Nurturing new moms and babies is such a joy! I put together this postpartum basket for a new mama recently, and I had a lot of requests for the recipes. Here are a few of them. All of them are based off the teaching of the late Ysha Oakes, whom I studied with, and who was passionate about preserving the teachings of Ayurvedic postpartum practices. Osha liked to emphasize the idea, that if we take care of mothers for 40 days, they will have 40 years of good health.
Around the world, postpartum practices vary, but at their core they retain the belief that postpartum women, after the expansive state of pregnancy, and the great opening of childbirth, are believed to be in a state of cold and vulnerable to “wind” entering. Cold and wind are traditionally believed to herald illness.
Tema of La Matriz Birth, taught a group of us the Mexican traditional practices around postpartum. This is how she describes it:
Mother Warming, often called Roasting, is an old practice intended to bring back warmth into the birthing mother’s body and more specifically into the womb. I practice the Mexican way of Mother Warming, which has a high emphasis on re-introducing warmth back into the body and sealing the body so as not to allow coldness to enter. Traditionally, mothers are told not to walk on the cold floor, to cover their heads and keep their chest and backs covered. Only drinks and food that are warm in nature are allowed to be consumed. This is believed to restore the mother quickly, enhance baby bonding, breast milk production, prevention of womb ailments and prevention of arthritis in old age. This is practiced immediately after birth and continued through forty days postpartum. Unfortunately without the help and support of our family and community, these practices are often very difficult to carry out.
When I work with Malaysian mothers, they have the same beliefs. In fact, the postpartum period is so revered in Malaysia, that each neighborhood has a woman who comes to new mothers to help her heal and recover. Guess what she focuses on? Warming herbs, teas, baths, and massage with warm stones!
The Malaysian post natal traditions consists of six practices. Tuku, Mengurut badan, Barut, Salai, Air akar kayu, and Pantang makan dan minim. They are performed daily for 40-48 hrs post delivery, usually in their own home. This has changed over the years, traditionally, new mothers and babies were cared for in their mother’s home.
Beyond these practices, the mother is encouraged to breastfeed until the child is at least two years old and to avoid household chores for 40-48hrs after delivery. The core belief in the Malaysian culture is that good blood circulation is essential to optimal health. These practices will help the woman achieve optimal circulation and thought to help ease childbirth in the future.
These six practices, are warm stone massage, herbal oil massage, hot teas, laying over a pallet with charcoal steaming from beneath, wrapping the belly, and avoiding certain foods thought to bring cold into the body.
This was my belly wrap, when I was seven days postpartum with my daughter. I’m glad to see that many American hospitals are catching onto the idea of belly wrapping after birth. It helps mothers to restore their core, can help decrease uterine bleeding, and help to provide a sense of support after everything has been so stretched out! In the basket I provided a belly warming oil to be applied before the wrap. My version consists of olive oil infused with warming black pepper and ginger essential oils. The oil has the added benefit of stimulating digestion.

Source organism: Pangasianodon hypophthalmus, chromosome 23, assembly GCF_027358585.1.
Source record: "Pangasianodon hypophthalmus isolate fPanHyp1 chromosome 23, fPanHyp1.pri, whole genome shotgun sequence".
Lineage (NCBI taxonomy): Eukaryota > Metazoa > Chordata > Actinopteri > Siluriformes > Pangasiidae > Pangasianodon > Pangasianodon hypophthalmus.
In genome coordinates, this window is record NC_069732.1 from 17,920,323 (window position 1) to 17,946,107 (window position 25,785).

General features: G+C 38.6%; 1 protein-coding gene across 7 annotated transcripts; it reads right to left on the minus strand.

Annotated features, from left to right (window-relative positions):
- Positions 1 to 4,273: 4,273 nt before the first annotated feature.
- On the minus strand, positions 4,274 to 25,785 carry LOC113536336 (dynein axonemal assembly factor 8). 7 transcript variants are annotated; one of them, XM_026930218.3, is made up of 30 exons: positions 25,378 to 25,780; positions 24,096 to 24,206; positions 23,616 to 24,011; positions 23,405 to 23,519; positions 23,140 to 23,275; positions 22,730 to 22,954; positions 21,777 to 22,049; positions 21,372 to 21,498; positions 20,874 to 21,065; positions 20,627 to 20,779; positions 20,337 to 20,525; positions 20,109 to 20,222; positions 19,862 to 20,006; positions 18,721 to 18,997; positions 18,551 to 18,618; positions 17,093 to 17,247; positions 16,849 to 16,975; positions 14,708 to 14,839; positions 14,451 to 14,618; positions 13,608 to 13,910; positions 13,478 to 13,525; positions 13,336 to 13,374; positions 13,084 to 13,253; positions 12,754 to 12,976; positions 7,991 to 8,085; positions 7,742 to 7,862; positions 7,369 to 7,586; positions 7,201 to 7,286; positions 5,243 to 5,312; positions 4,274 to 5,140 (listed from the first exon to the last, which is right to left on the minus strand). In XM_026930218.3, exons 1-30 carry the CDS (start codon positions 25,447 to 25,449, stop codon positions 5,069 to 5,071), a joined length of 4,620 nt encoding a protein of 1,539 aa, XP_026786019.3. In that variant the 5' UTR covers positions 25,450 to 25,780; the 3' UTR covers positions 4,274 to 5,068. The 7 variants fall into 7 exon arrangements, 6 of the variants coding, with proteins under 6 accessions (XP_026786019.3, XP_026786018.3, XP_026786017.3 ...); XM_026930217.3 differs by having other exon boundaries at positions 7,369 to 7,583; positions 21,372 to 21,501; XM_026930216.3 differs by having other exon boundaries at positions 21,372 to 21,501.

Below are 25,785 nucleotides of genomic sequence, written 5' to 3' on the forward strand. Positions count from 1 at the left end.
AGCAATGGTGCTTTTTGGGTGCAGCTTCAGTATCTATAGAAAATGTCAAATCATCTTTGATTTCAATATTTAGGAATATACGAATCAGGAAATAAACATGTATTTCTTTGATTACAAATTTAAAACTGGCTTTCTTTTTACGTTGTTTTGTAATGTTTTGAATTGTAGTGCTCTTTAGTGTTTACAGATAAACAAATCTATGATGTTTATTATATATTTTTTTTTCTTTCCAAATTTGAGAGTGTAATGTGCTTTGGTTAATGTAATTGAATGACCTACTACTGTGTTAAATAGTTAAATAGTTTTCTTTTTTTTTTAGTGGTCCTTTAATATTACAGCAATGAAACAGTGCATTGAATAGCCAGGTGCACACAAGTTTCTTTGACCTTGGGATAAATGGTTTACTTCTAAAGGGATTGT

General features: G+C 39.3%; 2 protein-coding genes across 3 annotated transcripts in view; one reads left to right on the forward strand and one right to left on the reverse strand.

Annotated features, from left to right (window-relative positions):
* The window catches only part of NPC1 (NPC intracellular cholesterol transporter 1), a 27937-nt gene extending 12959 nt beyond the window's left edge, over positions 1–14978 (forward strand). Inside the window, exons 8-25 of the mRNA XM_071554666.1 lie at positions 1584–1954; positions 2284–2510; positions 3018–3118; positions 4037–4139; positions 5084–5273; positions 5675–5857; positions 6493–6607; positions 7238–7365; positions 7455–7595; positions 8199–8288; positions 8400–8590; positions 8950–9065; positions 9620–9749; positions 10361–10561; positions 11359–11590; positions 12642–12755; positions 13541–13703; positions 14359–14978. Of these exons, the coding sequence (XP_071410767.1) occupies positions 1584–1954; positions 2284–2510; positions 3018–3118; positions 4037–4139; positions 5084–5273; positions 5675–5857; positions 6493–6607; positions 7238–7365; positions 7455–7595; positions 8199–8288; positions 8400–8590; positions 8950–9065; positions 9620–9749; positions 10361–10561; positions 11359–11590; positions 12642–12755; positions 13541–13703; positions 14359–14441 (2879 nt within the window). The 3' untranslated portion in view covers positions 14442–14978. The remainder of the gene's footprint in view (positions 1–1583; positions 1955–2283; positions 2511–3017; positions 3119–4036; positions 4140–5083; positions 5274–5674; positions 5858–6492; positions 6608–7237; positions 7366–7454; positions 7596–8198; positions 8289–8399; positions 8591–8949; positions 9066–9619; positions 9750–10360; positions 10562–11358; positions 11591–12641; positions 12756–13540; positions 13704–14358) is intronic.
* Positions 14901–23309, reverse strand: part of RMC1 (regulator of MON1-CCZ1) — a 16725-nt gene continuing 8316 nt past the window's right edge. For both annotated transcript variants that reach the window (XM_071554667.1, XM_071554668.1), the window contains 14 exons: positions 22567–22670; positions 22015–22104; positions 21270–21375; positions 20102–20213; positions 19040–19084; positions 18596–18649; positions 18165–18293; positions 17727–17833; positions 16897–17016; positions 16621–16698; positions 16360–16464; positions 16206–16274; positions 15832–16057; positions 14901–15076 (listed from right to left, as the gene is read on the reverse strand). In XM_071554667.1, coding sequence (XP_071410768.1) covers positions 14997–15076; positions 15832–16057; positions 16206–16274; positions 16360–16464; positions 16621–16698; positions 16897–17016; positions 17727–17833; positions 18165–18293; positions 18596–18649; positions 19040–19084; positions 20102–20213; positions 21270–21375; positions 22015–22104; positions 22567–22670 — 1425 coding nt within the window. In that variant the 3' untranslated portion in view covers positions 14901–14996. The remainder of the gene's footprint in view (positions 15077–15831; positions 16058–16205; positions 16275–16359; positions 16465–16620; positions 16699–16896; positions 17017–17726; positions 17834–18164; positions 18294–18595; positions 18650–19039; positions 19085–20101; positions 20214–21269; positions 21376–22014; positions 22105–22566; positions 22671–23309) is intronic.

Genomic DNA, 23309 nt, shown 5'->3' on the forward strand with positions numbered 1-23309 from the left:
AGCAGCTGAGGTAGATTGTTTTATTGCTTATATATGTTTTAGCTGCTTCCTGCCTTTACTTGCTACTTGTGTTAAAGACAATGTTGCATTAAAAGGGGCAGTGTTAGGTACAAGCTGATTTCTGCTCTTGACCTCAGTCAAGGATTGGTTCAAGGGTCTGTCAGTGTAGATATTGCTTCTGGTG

- 4 ounces of olive, sesame, almond, or coconut oil
- 20 drops each ginger and black pepper essential oil.
- Combine above ingredients in 4 ounce glass bottle. Shake to combine.
- Apply before wrapping the belly or on its own for a warming effect. Be sure to clean hands thoroughly before breast feeding.
When putting together this basket, I used the Ayurvedic recipes commonly used in India to help mothers milk come in, and to gently restore digestive fires. They all rely on warming herbs, warmth, and massage to help bring the postpartum mother into balance. First I made Rich Restorative Almond Milk.
- 16 - 24 raw almonds
- 2-3 pitted dates
- 2 tsp fennel seeds
- 1 1/2 c fresh raw cow's milk, or (less rejuvenative) goat's milk
- 2 c pure warm water
- 1 T ghee
- 1/2 tsp cinnamon
- 1/8 t ground cardamom
- 4-6 threads saffron (optional but beneficial, not just exotic sounding)
- 1 TBSP jaggery or to taste
- Soak almonds (and any dates and/or fennel seeds) in some warm not hot
- water overnight.
- In the morning, pour off the water and drain.
- Poor some additional boiling water over the nuts and when just cooled enough to handle, slip off the skins.
- In a small heavy bottomed saucepan, gently warm milk until bubbles form on the surface.
- Pour the milk in the blender with the almonds and the second cup of water and remaining ingredients except any honey.
- Blend until smooth.
- Serve warm.
A staple of Ysha’s postpartum care is her Sweetwater Lactation Tea. Make it up and keep in a thermos nearby. It is soothing, helps increase breast milk, and can help with colicky babies. It’s also hydrating.
- 2 quarts water
- 1/2 teaspoon fennel and fenugreek seeds
- Boil fennel and fenugreek seeds in 2 quarts of water for 10 minutes.
- Pour into thermos and keep near mother so she can sip throughout the day.
If you’re hungry for more postpartum practices, check out this article, entitled “Mother Roasting“, where I show you another version of a postpartum basket, and more ways to warm and care for yourself (or others) postpartum, and what I did for my own postpartum care.